When there is money involved, truthfulness in patient disclosure can become a concern. A study by the Research Council in 1996 demonstrated that _build up fraud_ in automobile accidents is reported as high as 33%. In another study, 17-25% of claimants admitted to lying about their level of disability in order to remain out of work.
We are concerned about malingering _ the volitional fabrication of physical and psychological symptoms to achieve an external goal. We are also concerned about distortion _ an intentional or nonintentional style of minimizing or maximizing complaints. And we are concerned about deception _ distortion of symptoms to achieve some larger goal.
Malingering is clinically defined (DSM-IVTR) as occurring in a medicolegal context (_the person is referred by an attorney to the clinician for examination_), characterized by lack of cooperation, a discrepancy between subjective complaints and objective clinical findings and associated with anti-social personality. However, with regard to anti-social personality, it should be pointed out that malingering also occurs in other personality types as well. For example the pathologically dependent, passive-aggressive or paranoid (etc) personalities.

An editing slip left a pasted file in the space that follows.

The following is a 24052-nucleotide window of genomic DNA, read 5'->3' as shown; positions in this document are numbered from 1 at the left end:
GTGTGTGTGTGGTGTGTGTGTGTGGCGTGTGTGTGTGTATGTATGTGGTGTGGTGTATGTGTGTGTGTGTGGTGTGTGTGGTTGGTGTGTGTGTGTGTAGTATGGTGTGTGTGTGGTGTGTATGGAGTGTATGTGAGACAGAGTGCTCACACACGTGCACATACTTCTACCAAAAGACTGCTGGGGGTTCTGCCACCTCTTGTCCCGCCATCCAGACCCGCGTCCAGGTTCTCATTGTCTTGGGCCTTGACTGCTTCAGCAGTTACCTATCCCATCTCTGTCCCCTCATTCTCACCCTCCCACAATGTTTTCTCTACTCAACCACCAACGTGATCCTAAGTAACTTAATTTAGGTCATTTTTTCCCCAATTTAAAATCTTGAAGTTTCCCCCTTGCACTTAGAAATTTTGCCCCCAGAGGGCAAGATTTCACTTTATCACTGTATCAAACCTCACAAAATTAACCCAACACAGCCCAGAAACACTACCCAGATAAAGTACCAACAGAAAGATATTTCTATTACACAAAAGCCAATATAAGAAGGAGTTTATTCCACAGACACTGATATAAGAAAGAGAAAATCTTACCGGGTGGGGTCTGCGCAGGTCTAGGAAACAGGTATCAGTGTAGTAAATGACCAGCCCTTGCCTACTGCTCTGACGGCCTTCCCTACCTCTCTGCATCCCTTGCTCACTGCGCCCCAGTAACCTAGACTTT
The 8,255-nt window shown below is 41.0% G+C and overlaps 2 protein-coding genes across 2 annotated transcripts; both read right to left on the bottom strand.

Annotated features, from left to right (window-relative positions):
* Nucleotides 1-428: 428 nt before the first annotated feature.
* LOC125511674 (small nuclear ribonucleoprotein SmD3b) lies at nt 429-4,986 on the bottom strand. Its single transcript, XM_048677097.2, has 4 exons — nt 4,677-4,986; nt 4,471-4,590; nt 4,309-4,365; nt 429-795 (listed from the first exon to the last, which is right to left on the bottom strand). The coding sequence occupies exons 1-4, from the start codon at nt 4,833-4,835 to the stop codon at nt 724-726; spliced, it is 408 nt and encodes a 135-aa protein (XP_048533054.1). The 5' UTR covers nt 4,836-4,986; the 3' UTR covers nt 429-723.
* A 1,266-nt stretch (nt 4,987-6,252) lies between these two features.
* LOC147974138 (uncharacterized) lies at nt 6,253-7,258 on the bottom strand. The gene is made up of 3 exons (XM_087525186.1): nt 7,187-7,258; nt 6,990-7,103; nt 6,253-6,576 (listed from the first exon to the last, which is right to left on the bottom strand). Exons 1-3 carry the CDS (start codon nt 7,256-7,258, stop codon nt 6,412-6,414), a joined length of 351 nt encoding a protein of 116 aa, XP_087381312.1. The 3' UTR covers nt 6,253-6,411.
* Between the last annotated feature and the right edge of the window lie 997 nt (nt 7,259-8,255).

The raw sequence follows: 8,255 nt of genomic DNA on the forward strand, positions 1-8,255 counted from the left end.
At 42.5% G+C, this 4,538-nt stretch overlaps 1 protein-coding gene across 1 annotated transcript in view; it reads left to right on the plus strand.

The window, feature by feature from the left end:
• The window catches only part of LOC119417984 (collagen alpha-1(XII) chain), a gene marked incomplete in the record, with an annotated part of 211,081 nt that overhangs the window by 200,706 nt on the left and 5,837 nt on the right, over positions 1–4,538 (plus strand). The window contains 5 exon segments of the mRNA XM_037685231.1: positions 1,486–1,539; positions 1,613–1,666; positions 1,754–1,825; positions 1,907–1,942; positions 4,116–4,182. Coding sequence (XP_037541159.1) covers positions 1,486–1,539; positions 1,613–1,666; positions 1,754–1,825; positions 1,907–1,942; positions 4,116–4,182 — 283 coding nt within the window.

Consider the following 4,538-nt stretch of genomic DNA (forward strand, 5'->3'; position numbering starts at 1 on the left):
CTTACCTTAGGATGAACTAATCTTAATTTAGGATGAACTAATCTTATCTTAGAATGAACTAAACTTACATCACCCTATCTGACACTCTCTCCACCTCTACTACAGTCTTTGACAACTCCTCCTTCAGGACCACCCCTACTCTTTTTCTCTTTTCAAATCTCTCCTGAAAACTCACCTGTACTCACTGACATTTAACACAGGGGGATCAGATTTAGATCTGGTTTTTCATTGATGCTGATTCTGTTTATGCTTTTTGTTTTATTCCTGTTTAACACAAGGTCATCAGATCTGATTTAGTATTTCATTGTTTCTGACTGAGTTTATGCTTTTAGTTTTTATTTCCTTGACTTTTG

In a 2003 article, Tearman notes: Understanding the honesty, accuracy and completeness of a patient_s self-report (of pain) is essential. It is important that the clinician reach diagnostic and treatment decision with an understanding of the truthfulness of the pain patients_ self-report.
Since deceptive patients report that treatment is inadequate, that they are suffering and that there is a high level of disability, it is important to examine the thoughts, behaviors, moods and beliefs to determine the patient_s goals and objectives have, not only for their care but for their disability role.